What’s in a name?

Amy film Poster Asif Kapadia 2015

Poster for ‘Amy’ (Asif Kapadia, 2015)

Full disclosure – this post was inspired by a film that I haven’t yet watched. I’m sure that  when I do finally see Asif Kapadia’s biographical documentary   (2015), I will find that it lives up to the hype.  After all, his careful dissection of Ayrton Senna beautifully wove together fragments of a career to build up a thrilling picture of the man.

But it’s precisely this comparison with Kapadia’s previous work that caught my attention, particularly as the poster proudly proclaims that the film comes ‘from the award winning team behind Senna.’  Here are two biographical documentaries about different subjects, one named after the subject’s surname, one after the first name.  Given that ‘Winehouse’ is a distinctive, memorable surname, and one that fit the tragic star so well, why opt for the much more anodyne, anonymous ‘Amy’?  (There is actually even another biographical documentary with the same name – by Laura Mulvey and Peter Wollen, about Amy Johnson).  As if to underline this point, the tagline for the film is ‘The girl behind the name’.

Robbie Collin of the Telegraph sees the title as especially fitting, given the derivation of Amy from the French aimée, beloved,going on to outline how Winehouse’s desire to love and be loved would haunt her life and career.  I’ll be able to decide for myself how apt this description is to the film when I see it, but what strikes me is that he hasn’t considered that this naming convention and, indeed, that narrative line, seems so clichéd in terms of presentation of gender in biographical film and television. [Update: I have now seen Amy, and Collin’s interpretation strikes me as bizarre – he seems to have been watching a different film than I was.]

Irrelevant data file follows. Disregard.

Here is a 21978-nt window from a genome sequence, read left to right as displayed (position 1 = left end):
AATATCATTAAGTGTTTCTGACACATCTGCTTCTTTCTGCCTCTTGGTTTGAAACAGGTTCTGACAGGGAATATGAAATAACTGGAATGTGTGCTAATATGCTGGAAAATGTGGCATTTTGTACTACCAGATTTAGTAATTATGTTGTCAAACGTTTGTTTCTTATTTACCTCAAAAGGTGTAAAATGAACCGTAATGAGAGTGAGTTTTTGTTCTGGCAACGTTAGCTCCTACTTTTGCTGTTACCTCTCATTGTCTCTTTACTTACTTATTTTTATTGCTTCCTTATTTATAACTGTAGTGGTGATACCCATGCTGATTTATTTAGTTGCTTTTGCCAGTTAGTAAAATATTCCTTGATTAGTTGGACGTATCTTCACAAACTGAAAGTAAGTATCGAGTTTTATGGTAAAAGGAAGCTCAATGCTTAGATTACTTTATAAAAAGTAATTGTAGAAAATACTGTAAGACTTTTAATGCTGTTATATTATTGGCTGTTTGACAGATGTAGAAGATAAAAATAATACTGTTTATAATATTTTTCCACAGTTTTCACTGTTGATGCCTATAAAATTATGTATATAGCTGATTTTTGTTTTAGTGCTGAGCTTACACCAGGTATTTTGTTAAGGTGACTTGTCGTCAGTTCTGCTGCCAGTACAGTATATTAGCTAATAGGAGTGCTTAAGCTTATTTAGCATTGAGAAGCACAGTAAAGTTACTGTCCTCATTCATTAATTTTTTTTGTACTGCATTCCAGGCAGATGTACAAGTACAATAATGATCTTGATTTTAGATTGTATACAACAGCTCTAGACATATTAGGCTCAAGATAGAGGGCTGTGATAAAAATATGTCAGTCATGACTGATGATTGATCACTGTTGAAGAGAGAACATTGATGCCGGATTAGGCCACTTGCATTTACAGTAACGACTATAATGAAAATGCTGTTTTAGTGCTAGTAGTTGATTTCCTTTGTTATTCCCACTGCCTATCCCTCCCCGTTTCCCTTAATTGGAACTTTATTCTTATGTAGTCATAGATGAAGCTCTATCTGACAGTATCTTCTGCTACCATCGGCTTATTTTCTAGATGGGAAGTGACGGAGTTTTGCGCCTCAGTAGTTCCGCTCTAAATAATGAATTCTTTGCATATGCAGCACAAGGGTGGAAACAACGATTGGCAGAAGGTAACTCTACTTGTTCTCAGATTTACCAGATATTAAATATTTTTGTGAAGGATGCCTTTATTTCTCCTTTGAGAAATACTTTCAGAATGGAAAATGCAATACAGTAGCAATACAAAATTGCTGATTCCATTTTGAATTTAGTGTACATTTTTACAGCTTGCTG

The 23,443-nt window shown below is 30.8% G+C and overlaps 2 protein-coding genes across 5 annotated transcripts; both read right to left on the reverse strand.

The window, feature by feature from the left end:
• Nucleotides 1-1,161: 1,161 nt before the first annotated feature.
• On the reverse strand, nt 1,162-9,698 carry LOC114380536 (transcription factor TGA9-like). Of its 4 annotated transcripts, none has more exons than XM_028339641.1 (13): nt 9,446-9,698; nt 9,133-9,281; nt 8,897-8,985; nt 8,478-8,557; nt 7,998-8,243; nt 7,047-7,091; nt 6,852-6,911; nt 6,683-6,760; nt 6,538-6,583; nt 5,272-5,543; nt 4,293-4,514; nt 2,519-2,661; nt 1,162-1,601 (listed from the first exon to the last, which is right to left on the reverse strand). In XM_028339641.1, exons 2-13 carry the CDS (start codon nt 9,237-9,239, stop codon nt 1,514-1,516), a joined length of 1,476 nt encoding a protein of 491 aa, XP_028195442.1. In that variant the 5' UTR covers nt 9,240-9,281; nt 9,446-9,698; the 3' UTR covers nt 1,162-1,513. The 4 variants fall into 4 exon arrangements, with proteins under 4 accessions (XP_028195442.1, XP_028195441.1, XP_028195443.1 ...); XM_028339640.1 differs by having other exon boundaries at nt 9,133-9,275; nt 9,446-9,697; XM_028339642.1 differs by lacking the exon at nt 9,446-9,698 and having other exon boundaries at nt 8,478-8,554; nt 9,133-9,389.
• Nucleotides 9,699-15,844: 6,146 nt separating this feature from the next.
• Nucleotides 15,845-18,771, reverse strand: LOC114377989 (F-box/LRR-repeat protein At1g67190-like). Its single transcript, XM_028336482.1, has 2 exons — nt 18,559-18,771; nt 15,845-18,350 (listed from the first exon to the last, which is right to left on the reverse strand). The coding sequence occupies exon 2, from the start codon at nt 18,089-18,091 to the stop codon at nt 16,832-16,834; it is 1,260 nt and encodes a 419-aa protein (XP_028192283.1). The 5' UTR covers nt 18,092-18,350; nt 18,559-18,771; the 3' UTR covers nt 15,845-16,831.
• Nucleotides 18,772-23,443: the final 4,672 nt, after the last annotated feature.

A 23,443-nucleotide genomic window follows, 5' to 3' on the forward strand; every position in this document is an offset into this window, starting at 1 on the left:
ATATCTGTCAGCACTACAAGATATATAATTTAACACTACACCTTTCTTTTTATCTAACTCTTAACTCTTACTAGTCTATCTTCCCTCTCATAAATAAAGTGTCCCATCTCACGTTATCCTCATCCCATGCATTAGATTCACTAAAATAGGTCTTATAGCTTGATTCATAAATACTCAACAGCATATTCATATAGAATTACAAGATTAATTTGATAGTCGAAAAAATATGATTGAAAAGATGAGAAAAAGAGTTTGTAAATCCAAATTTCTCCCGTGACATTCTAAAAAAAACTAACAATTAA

Put very simply, biopics about men are more often named for the surname (Senna), and those about women are given the first name (Amy).  Of course there are a few exceptions, but there are a whole host of examples of this across film and television biographical dramas. Here’s some recent (ish) ones –

Film poster lincoln

Film poster Diana

About men: Hawking (BBC2, 2004) Byron (BBC Two, 2003), Fleming: the Man Who Would be Bond (Sky Atlantic/BBC America, 2014), Hitchcock (Sascha Gervasi, 2012), Lincoln (Steven Spielberg, 2012), Jobs (Joshua Michael Stern, 2013), Mr Turner (Mike Leigh, 2014)

About women: Shirley (BBC Two, 2011), Hattie (BBC Four, 2011), Mo (Channel 4, 2010), Diana (Oliver Hirschbiegel, 2013), The Young Victoria (Jean-Marc Valée, 2011).

Are these naming conventions meaningful, or is it just an accident of marketing that the titles of female and male biopics tend to be different?  Film titles are, of course, essential to the selling of movies, and, in the case of biopics, name recognition is crucial to attract that pre-sold audience.  To me, then, this makes the first-name convention even stranger – Amy who?